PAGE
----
Volkswagen said [Thursday] that engineers installed illegal emissions software in 2.0-liter diesels sold in the U.S. after finding it initially “impossible” to meet tough U.S. limits on nitrogen oxide emissions legally. The disclosure, made early today by VW Chairman Hans Dieter Poetsch in a press conference in Wolfsburg, Germany, marks the first time the company has explained the origins of the emissions crisis that has upended the company and prompted investigations by legal and regulatory authorities worldwide hundreds of U.S. lawsuits. Poetsch said the company still believes a “comparatively small” number of employees were directly responsible for the emissions conceit. In a statement, VW said it had suspended nine managers who “may” have been involved in the emissions manipulations. Poetch also blamed process failures and noted that some parts of the company tolerated rule violations that allowed the conceit to continue.
Source: Automotive News
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Fed Worries Auto Industry May Feel Most Heat From Rate Hike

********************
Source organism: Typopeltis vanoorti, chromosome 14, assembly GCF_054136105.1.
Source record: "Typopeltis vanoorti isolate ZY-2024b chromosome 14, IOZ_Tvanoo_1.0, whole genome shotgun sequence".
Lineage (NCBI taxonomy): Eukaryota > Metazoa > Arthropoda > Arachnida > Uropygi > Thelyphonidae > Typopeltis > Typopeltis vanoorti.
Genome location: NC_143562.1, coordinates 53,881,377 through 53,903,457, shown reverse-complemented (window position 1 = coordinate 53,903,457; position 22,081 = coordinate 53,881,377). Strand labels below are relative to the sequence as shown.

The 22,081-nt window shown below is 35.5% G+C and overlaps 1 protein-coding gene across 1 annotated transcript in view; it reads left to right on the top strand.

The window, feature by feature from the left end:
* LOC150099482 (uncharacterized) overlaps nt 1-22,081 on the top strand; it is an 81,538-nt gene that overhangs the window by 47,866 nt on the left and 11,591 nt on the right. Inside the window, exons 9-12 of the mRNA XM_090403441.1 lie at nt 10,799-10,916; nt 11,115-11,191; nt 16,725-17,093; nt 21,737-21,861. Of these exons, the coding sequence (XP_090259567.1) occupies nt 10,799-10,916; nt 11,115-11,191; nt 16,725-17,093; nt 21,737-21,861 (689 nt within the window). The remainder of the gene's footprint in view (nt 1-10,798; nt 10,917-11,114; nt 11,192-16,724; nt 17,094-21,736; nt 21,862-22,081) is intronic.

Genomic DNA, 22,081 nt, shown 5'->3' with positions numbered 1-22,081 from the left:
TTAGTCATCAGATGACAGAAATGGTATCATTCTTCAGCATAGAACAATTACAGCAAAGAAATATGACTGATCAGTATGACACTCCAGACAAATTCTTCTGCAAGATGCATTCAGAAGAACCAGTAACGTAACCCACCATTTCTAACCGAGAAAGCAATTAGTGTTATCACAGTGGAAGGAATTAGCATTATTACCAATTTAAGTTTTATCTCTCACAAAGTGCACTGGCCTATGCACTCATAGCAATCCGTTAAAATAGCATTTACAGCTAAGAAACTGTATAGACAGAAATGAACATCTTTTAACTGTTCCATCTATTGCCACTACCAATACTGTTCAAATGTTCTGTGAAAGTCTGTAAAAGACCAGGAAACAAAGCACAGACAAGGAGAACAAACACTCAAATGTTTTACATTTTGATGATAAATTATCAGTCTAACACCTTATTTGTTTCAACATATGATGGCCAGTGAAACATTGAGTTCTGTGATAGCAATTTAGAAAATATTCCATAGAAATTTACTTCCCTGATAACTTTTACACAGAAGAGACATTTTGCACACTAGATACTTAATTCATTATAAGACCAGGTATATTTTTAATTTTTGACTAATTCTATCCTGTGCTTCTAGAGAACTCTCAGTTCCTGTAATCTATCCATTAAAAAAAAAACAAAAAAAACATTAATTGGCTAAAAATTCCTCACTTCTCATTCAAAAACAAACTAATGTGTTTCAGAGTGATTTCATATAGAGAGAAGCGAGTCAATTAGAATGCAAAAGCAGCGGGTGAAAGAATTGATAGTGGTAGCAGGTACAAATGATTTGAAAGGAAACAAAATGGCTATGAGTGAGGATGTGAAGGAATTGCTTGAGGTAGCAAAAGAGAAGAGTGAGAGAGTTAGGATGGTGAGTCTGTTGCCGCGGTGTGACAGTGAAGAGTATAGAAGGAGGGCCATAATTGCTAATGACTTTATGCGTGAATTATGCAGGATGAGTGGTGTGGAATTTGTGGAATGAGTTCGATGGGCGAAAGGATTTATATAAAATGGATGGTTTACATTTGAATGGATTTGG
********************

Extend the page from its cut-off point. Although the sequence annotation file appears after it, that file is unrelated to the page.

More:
One of the industries that will be most keyed in on what the Fed does with interest rates is the automobile sector, which has used seven years of cheap rates to rebound after nearly capsizing during the financial crisis. Outside of banks, autos are arguably the most rate-dependent business. Light vehicle sales have about doubled since the crisis lows, from just more than 9 million in February 2009 to just more than 18 million in November 2015. That's still well below the 21.7 million peak in October 2001, but still a strong rebound. The industry has the Fed to thank for that. In addition to the $80 billion government bailout for car companies, the U.S. central bank lowered its target funds rate to near zero in late 2008, resulting in bargain-basement lending rates that helped sales surge.